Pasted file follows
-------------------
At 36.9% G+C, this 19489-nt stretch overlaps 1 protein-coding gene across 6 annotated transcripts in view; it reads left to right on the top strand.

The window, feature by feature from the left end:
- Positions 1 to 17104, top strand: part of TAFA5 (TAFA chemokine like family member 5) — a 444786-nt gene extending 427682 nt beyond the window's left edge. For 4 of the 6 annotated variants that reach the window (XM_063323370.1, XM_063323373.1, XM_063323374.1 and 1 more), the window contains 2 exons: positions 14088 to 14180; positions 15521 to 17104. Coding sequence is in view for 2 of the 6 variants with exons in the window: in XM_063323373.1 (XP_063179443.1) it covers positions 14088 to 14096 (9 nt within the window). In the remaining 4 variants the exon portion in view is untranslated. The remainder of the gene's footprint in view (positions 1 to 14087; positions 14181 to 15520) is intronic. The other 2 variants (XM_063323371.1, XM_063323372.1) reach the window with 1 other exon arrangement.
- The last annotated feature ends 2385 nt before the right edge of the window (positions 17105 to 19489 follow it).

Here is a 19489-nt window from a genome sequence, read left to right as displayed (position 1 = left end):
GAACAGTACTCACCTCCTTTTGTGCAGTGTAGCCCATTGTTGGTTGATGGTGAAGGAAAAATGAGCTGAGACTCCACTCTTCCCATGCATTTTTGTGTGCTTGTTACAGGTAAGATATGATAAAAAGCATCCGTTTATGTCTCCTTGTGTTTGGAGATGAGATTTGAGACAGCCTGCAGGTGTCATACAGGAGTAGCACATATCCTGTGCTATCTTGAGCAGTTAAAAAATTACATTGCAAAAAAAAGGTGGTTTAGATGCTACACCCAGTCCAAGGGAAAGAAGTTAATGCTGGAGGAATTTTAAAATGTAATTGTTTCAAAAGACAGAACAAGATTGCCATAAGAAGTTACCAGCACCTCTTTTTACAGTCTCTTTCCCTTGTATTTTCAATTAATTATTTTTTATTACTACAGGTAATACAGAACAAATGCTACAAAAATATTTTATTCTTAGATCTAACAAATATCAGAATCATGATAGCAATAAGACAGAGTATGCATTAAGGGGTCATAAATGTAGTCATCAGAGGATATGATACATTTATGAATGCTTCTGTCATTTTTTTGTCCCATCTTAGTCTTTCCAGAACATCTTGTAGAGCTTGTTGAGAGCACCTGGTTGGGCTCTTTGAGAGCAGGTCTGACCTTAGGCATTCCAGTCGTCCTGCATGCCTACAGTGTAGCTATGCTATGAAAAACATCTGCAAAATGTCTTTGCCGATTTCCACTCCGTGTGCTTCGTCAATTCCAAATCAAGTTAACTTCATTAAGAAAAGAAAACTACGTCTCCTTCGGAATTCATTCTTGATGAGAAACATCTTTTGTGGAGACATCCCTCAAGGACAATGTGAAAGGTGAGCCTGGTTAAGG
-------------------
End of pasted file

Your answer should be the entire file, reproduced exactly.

At 36.9% G+C, this 19489-nt stretch overlaps 1 protein-coding gene across 6 annotated transcripts in view; it reads left to right on the top strand.

The window, feature by feature from the left end:
- Positions 1 to 17104, top strand: part of TAFA5 (TAFA chemokine like family member 5) — a 444786-nt gene extending 427682 nt beyond the window's left edge. For 4 of the 6 annotated variants that reach the window (XM_063323370.1, XM_063323373.1, XM_063323374.1 and 1 more), the window contains 2 exons: positions 14088 to 14180; positions 15521 to 17104. Coding sequence is in view for 2 of the 6 variants with exons in the window: in XM_063323373.1 (XP_063179443.1) it covers positions 14088 to 14096 (9 nt within the window). In the remaining 4 variants the exon portion in view is untranslated. The remainder of the gene's footprint in view (positions 1 to 14087; positions 14181 to 15520) is intronic. The other 2 variants (XM_063323371.1, XM_063323372.1) reach the window with 1 other exon arrangement.
- The last annotated feature ends 2385 nt before the right edge of the window (positions 17105 to 19489 follow it).

Here is a 19489-nt window from a genome sequence, read left to right as displayed (position 1 = left end):
GAACAGTACTCACCTCCTTTTGTGCAGTGTAGCCCATTGTTGGTTGATGGTGAAGGAAAAATGAGCTGAGACTCCACTCTTCCCATGCATTTTTGTGTGCTTGTTACAGGTAAGATATGATAAAAAGCATCCGTTTATGTCTCCTTGTGTTTGGAGATGAGATTTGAGACAGCCTGCAGGTGTCATACAGGAGTAGCACATATCCTGTGCTATCTTGAGCAGTTAAAAAATTACATTGCAAAAAAAAGGTGGTTTAGATGCTACACCCAGTCCAAGGGAAAGAAGTTAATGCTGGAGGAATTTTAAAATGTAATTGTTTCAAAAGACAGAACAAGATTGCCATAAGAAGTTACCAGCACCTCTTTTTACAGTCTCTTTCCCTTGTATTTTCAATTAATTATTTTTTATTACTACAGGTAATACAGAACAAATGCTACAAAAATATTTTATTCTTAGATCTAACAAATATCAGAATCATGATAGCAATAAGACAGAGTATGCATTAAGGGGTCATAAATGTAGTCATCAGAGGATATGATACATTTATGAATGCTTCTGTCATTTTTTTGTCCCATCTTAGTCTTTCCAGAACATCTTGTAGAGCTTGTTGAGAGCACCTGGTTGGGCTCTTTGAGAGCAGGTCTGACCTTAGGCATTCCAGTCGTCCTGCATGCCTACAGTGTAGCTATGCTATGAAAAACATCTGCAAAATGTCTTTGCCGATTTCCACTCCGTGTGCTTCGTCAATTCCAAATCAAGTTAACTTCATTAAGAAAAGAAAACTACGTCTCCTTCGGAATTCATTCTTGATGAGAAACATCTTTTGTGGAGACATCCCTCAAGGACAATGTGAAAGGTGAGCCTGGTTAAGG